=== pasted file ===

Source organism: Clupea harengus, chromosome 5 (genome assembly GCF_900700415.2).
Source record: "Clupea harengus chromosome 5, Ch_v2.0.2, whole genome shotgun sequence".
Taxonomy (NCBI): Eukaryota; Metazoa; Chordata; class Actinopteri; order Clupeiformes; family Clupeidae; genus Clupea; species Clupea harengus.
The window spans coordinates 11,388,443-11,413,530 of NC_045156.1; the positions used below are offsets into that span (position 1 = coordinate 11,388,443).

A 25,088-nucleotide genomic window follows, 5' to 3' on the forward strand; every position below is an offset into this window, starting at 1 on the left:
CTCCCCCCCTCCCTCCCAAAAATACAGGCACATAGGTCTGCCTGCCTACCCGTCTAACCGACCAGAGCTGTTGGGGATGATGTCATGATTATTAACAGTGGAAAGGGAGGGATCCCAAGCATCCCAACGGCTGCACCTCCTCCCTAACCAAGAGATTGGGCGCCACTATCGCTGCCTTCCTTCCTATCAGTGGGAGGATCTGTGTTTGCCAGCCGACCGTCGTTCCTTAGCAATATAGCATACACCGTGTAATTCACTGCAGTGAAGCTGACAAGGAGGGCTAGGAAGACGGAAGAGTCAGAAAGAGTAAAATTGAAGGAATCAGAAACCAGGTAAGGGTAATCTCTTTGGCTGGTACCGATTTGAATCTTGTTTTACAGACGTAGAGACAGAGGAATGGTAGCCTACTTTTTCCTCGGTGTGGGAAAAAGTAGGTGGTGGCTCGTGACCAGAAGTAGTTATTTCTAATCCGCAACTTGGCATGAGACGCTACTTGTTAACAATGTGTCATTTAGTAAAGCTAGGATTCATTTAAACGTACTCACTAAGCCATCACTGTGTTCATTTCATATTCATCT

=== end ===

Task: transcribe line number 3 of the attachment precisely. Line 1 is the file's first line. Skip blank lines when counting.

Taxonomy (NCBI): Eukaryota; Metazoa; Chordata; class Actinopteri; order Clupeiformes; family Clupeidae; genus Clupea; species Clupea harengus.